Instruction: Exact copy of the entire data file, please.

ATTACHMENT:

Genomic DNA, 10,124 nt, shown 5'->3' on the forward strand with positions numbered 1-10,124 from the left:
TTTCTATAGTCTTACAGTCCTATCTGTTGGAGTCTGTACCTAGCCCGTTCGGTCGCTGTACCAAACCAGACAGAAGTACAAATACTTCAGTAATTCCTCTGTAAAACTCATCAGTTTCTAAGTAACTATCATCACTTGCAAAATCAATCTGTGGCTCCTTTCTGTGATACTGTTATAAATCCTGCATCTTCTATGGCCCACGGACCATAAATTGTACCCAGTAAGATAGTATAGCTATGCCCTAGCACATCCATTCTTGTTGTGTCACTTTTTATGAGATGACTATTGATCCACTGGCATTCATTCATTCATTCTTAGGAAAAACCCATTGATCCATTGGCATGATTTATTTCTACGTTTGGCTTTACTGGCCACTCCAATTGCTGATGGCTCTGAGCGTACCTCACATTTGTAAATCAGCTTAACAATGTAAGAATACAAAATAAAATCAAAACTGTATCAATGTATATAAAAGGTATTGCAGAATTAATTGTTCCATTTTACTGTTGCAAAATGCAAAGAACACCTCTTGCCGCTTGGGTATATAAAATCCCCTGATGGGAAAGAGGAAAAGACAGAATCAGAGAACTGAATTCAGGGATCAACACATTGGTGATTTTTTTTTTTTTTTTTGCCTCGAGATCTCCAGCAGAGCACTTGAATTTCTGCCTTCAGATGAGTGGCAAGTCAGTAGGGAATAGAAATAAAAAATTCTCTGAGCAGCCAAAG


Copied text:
Genomic DNA, 10,124 nt, shown 5'->3' on the forward strand with positions numbered 1-10,124 from the left:
TTTCTATAGTCTTACAGTCCTATCTGTTGGAGTCTGTACCTAGCCCGTTCGGTCGCTGTACCAAACCAGACAGAAGTACAAATACTTCAGTAATTCCTCTGTAAAACTCATCAGTTTCTAAGTAACTATCATCACTTGCAAAATCAATCTGTGGCTCCTTTCTGTGATACTGTTATAAATCCTGCATCTTCTATGGCCCACGGACCATAAATTGTACCCAGTAAGATAGTATAGCTATGCCCTAGCACATCCATTCTTGTTGTGTCACTTTTTATGAGATGACTATTGATCCACTGGCATTCATTCATTCATTCTTAGGAAAAACCCATTGATCCATTGGCATGATTTATTTCTACGTTTGGCTTTACTGGCCACTCCAATTGCTGATGGCTCTGAGCGTACCTCACATTTGTAAATCAGCTTAACAATGTAAGAATACAAAATAAAATCAAAACTGTATCAATGTATATAAAAGGTATTGCAGAATTAATTGTTCCATTTTACTGTTGCAAAATGCAAAGAACACCTCTTGCCGCTTGGGTATATAAAATCCCCTGATGGGAAAGAGGAAAAGACAGAATCAGAGAACTGAATTCAGGGATCAACACATTGGTGATTTTTTTTTTTTTTTTTGCCTCGAGATCTCCAGCAGAGCACTTGAATTTCTGCCTTCAGATGAGTGGCAAGTCAGTAGGGAATAGAAATAAAAAATTCTCTGAGCAGCCAAAG